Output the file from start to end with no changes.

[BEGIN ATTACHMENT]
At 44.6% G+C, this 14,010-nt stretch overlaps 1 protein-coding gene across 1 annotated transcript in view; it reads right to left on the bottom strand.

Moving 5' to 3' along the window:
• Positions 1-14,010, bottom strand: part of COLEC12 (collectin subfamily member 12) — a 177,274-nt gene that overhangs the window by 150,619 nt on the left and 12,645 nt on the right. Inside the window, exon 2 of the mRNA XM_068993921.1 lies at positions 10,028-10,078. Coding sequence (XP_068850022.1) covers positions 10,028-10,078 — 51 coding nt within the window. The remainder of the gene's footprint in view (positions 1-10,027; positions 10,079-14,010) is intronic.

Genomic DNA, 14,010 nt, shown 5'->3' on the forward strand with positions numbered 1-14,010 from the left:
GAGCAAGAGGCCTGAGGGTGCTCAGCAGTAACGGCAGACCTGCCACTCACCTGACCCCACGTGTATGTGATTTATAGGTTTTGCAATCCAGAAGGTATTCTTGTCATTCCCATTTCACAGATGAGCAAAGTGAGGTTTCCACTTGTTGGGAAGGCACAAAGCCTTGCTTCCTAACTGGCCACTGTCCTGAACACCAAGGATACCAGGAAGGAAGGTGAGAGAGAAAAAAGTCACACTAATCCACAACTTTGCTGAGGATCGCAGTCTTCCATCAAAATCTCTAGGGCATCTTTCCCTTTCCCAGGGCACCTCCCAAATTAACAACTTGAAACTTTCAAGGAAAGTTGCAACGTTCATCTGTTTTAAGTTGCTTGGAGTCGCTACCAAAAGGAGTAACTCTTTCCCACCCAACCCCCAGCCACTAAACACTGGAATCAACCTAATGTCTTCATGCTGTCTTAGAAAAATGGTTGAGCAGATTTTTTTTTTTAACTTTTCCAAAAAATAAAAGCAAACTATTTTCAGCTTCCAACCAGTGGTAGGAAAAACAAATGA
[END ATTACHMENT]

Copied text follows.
At 44.6% G+C, this 14,010-nt stretch overlaps 1 protein-coding gene across 1 annotated transcript in view; it reads right to left on the bottom strand.

Moving 5' to 3' along the window:
• Positions 1-14,010, bottom strand: part of COLEC12 (collectin subfamily member 12) — a 177,274-nt gene that overhangs the window by 150,619 nt on the left and 12,645 nt on the right. Inside the window, exon 2 of the mRNA XM_068993921.1 lies at positions 10,028-10,078. Coding sequence (XP_068850022.1) covers positions 10,028-10,078 — 51 coding nt within the window. The remainder of the gene's footprint in view (positions 1-10,027; positions 10,079-14,010) is intronic.

Genomic DNA, 14,010 nt, shown 5'->3' on the forward strand with positions numbered 1-14,010 from the left:
GAGCAAGAGGCCTGAGGGTGCTCAGCAGTAACGGCAGACCTGCCACTCACCTGACCCCACGTGTATGTGATTTATAGGTTTTGCAATCCAGAAGGTATTCTTGTCATTCCCATTTCACAGATGAGCAAAGTGAGGTTTCCACTTGTTGGGAAGGCACAAAGCCTTGCTTCCTAACTGGCCACTGTCCTGAACACCAAGGATACCAGGAAGGAAGGTGAGAGAGAAAAAAGTCACACTAATCCACAACTTTGCTGAGGATCGCAGTCTTCCATCAAAATCTCTAGGGCATCTTTCCCTTTCCCAGGGCACCTCCCAAATTAACAACTTGAAACTTTCAAGGAAAGTTGCAACGTTCATCTGTTTTAAGTTGCTTGGAGTCGCTACCAAAAGGAGTAACTCTTTCCCACCCAACCCCCAGCCACTAAACACTGGAATCAACCTAATGTCTTCATGCTGTCTTAGAAAAATGGTTGAGCAGATTTTTTTTTTTAACTTTTCCAAAAAATAAAAGCAAACTATTTTCAGCTTCCAACCAGTGGTAGGAAAAACAAATGA